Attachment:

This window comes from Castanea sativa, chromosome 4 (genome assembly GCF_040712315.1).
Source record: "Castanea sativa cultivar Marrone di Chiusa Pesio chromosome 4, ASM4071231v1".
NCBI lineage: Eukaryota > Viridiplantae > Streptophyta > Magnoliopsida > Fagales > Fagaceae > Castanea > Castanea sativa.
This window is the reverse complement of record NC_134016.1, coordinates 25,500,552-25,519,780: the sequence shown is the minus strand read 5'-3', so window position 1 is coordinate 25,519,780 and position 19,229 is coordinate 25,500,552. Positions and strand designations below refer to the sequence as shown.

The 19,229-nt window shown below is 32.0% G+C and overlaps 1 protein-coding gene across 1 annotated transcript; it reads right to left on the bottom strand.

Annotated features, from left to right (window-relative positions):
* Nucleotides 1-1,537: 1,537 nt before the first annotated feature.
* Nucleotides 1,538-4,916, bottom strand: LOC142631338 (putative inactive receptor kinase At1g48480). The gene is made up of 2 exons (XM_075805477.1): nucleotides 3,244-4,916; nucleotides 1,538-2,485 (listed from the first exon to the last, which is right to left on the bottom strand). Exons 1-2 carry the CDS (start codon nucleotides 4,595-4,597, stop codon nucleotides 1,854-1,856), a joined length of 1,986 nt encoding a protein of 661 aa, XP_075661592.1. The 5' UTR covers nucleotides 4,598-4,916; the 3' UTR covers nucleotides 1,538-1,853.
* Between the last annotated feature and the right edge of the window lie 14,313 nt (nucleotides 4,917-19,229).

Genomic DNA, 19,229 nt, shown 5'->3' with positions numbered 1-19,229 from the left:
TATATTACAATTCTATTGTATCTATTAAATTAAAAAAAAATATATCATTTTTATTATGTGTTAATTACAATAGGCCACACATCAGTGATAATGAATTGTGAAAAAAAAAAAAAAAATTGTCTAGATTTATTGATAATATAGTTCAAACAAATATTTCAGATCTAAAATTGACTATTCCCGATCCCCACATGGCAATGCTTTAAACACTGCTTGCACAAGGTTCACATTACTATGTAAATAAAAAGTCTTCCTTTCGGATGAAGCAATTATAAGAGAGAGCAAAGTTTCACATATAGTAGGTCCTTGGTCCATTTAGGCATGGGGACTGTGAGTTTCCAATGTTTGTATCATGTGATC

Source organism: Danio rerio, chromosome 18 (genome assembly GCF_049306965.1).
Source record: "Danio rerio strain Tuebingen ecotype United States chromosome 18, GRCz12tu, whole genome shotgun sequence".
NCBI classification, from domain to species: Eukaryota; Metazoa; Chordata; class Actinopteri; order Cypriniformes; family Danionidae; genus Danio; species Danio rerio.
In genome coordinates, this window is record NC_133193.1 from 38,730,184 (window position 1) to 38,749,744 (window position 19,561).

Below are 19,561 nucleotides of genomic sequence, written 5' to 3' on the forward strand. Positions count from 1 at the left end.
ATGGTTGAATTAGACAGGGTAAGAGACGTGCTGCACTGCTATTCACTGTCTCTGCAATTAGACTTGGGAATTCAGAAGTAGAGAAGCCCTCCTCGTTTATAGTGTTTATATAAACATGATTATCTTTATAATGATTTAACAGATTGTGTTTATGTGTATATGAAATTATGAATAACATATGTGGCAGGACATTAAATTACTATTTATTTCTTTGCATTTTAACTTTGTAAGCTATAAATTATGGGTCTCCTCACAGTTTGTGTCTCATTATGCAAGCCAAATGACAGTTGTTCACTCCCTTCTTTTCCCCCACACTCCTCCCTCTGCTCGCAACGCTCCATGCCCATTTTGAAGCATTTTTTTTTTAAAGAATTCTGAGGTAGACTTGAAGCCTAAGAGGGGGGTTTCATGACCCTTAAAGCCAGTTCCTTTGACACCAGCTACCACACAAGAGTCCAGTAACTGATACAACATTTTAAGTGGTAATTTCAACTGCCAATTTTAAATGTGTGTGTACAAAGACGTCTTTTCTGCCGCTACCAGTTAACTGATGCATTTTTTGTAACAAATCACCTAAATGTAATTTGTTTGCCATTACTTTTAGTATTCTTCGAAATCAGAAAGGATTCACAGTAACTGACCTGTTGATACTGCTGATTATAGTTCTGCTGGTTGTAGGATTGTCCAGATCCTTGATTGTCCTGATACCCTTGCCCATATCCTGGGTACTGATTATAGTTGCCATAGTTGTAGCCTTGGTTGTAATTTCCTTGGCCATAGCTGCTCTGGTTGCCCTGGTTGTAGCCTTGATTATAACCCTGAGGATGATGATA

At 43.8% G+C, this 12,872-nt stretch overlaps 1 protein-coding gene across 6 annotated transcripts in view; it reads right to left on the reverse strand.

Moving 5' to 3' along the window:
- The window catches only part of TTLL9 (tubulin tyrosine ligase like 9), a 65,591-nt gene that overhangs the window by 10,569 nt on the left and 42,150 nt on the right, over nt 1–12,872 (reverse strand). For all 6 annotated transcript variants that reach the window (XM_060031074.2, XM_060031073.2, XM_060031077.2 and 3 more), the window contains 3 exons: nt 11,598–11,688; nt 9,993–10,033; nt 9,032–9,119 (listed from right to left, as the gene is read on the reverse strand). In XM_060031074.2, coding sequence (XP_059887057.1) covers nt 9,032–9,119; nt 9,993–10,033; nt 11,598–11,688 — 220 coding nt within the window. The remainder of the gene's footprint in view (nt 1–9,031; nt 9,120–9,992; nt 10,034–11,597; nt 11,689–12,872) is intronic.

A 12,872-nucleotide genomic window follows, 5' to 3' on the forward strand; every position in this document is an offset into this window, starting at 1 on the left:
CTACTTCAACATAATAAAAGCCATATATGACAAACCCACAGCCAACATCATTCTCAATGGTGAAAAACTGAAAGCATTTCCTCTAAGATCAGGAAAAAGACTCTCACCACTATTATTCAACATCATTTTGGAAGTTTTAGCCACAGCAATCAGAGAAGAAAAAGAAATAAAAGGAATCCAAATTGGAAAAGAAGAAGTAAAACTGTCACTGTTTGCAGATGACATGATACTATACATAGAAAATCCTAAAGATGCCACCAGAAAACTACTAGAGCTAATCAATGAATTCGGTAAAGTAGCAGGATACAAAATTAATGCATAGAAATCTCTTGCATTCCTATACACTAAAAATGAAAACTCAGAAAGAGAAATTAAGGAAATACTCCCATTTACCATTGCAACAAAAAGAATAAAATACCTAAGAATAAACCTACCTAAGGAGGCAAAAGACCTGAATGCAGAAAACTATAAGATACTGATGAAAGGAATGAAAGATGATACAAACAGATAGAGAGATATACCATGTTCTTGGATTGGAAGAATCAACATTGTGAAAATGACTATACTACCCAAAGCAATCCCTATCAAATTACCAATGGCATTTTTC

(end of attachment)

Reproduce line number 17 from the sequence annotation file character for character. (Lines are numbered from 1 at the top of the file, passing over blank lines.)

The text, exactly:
ATGGTTGAATTAGACAGGGTAAGAGACGTGCTGCACTGCTATTCACTGTCTCTGCAATTAGACTTGGGAATTCAGAAGTAGAGAAGCCCTCCTCGTTTATAGTGTTTATATAAACATGATTATCTTTATAATGATTTAACAGATTGTGTTTATGTGTATATGAAATTATGAATAACATATGTGGCAGGACATTAAATTACTATTTATTTCTTTGCATTTTAACTTTGTAAGCTATAAATTATGGGTCTCCTCACAGTTTGTGTCTCATTATGCAAGCCAAATGACAGTTGTTCACTCCCTTCTTTTCCCCCACACTCCTCCCTCTGCTCGCAACGCTCCATGCCCATTTTGAAGCATTTTTTTTTTAAAGAATTCTGAGGTAGACTTGAAGCCTAAGAGGGGGGTTTCATGACCCTTAAAGCCAGTTCCTTTGACACCAGCTACCACACAAGAGTCCAGTAACTGATACAACATTTTAAGTGGTAATTTCAACTGCCAATTTTAAATGTGTGTGTACAAAGACGTCTTTTCTGCCGCTACCAGTTAACTGATGCATTTTTTGTAACAAATCACCTAAATGTAATTTGTTTGCCATTACTTTTAGTATTCTTCGAAATCAGAAAGGATTCACAGTAACTGACCTGTTGATACTGCTGATTATAGTTCTGCTGGTTGTAGGATTGTCCAGATCCTTGATTGTCCTGATACCCTTGCCCATATCCTGGGTACTGATTATAGTTGCCATAGTTGTAGCCTTGGTTGTAATTTCCTTGGCCATAGCTGCTCTGGTTGCCCTGGTTGTAGCCTTGATTATAACCCTGAGGATGATGATA